The Vettes caravanned north on I-15, through the Cajon pass and exited on "D" Street in Victorville. A short 1/2 mile east on "D" Street and we arrived at our initial stop, the California Route 66 Museum.
The California Route 66 Museum is devoted to the representation of U.S. Highway 66 in both historic and contemporary exhibition. The museum intends to continually promote, preserve and educate the public throughout the world bringing relative weight to the cultural influences, and the effects the Mother road had on architecture, the arts, community development and commerce, since its induction as a U.S. Highway in 1926.
The California Route 66 is an Interactive museum with over 4500 Sq. Ft. of floor space and photo opportunities for the visitors to share memories in such setting s as a 50's diner, the VW Love Bus complete with hippy wigs and sunglasses for that perfect shot. You can jump up onto the 1917 Model T Ford and any one of the docents would be glad to take a picture of you and your party. They have the first Santa Monica "End of the Trails" booth that is becoming quite popular with visitors. And for hose with a good sense of humor, they have an "Outhouse" built just for that photo.
You will find the staff to be very friendly and informative about the road and many roadside attractions. They also have a good deal of free handouts having to do with Route 66, a library shop full of Route 66 Merchandise with DVD's and books about the road.
This was a blast to the past not to be missed. It is a free trip to the days of dial telephones, outhouse, antique signs, gas pumps, photos and cars. Most of us felt a little nostalgic before our tour was through. The staff of Volunteers was excellent and knowledgeable about everything "Route 66". They went out of their way to welcome us with free water, cookies and smiles, what a nice time we had. Visit them in person or online at www.califrt66museum.org.
Our next stop was for lunch at Emma Jean's, also on "D" Street, about a mile from the museum. Emma Jean's Holland Burger Cafe, a Route 66 icon, has been serving up meals to locals and hungry travelers on the highway since 1947. The building was built by Bob and Kate Holland from cinder blocks manufactured at the old Fiber Tile Plant located south of here approximately where the Cemex Plant sits today.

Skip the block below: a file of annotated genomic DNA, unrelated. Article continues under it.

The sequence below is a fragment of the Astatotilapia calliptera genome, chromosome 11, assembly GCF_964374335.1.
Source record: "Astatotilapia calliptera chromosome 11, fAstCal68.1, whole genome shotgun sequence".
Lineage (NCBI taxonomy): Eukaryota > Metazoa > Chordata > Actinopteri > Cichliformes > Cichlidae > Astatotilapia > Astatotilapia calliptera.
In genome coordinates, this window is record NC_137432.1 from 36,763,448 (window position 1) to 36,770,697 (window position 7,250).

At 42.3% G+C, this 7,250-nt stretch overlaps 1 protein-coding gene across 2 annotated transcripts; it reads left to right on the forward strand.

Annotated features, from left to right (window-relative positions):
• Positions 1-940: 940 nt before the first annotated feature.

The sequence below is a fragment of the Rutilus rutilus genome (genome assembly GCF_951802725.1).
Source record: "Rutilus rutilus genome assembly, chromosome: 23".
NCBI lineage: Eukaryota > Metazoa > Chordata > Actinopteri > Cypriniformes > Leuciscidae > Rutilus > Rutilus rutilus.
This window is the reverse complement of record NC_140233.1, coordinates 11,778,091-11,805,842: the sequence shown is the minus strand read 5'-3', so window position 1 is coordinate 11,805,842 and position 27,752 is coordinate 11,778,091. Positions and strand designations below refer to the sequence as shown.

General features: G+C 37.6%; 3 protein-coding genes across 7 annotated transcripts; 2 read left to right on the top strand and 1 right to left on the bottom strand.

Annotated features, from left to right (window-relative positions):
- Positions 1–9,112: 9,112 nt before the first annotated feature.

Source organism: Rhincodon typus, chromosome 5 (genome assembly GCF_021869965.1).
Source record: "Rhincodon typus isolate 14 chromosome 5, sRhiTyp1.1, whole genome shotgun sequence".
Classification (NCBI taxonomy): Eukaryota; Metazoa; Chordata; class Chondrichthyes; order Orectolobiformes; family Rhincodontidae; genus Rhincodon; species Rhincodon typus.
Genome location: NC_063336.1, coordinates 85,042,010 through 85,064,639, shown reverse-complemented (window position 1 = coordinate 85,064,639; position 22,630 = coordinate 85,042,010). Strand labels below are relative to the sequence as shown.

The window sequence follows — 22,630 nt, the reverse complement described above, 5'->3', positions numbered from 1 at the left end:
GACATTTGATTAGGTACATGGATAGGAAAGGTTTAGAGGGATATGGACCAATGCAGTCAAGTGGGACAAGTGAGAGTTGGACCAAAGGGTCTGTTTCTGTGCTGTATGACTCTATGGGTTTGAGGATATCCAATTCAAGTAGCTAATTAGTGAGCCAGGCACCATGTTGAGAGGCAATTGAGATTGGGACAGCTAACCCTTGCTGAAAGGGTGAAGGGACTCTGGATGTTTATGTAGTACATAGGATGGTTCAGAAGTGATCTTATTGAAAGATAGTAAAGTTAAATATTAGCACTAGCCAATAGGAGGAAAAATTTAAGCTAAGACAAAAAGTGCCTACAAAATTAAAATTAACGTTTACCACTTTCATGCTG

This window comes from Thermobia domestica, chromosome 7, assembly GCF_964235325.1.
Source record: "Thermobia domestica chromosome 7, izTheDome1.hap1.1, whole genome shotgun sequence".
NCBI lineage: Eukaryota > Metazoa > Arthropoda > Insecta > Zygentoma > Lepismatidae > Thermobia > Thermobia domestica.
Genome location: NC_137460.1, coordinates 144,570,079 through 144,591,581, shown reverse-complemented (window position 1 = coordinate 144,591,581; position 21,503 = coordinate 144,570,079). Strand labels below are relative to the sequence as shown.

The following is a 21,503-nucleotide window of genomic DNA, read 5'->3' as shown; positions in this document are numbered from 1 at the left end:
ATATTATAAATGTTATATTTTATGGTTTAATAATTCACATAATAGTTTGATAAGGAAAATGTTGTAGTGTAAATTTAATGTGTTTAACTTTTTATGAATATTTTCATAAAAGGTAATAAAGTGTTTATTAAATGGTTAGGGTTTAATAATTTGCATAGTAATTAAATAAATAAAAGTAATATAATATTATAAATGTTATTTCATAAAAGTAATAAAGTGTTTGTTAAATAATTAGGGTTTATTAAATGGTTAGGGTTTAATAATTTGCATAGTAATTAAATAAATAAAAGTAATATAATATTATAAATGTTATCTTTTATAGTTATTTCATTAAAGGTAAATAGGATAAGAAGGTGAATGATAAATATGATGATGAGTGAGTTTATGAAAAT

Richard Gentry drove a cement truck on Route 66 for 31 years and ate here since it opened. His wife, Emma Jean, worked here as a waitress for many years. In 1979 Richard bought the then Holland Burger Cafe, the oldest standing restaurant in the Victorville area, for his wife Emma Jean and re-named it Emma Jean's Holland Burger Cafe.
Emma Jean passed away in 1996 and Richard in 2008. The Cafe remains in the family and is now run by his son Brian Gentry and Brian's wife Shawna.
Emma Jean's, because of its nostalgic mid century ambiance, has been featured in a number of movies and television shows.
It is part of Historic Route 66 and everyone was pleased with the "grub" and because it was the end of the day for the Cafe, they gave us the remaining dessert they had made that day - "peach cobbler".
A couple from France were also dining in Emma Jean's when we were there and they had also been to the Route 66 Museum and were going to finish the day by going to the end of the California Route 66 - the Santa Monica Pier. They gladly got their pictures taken in Ol' Ned's corvette.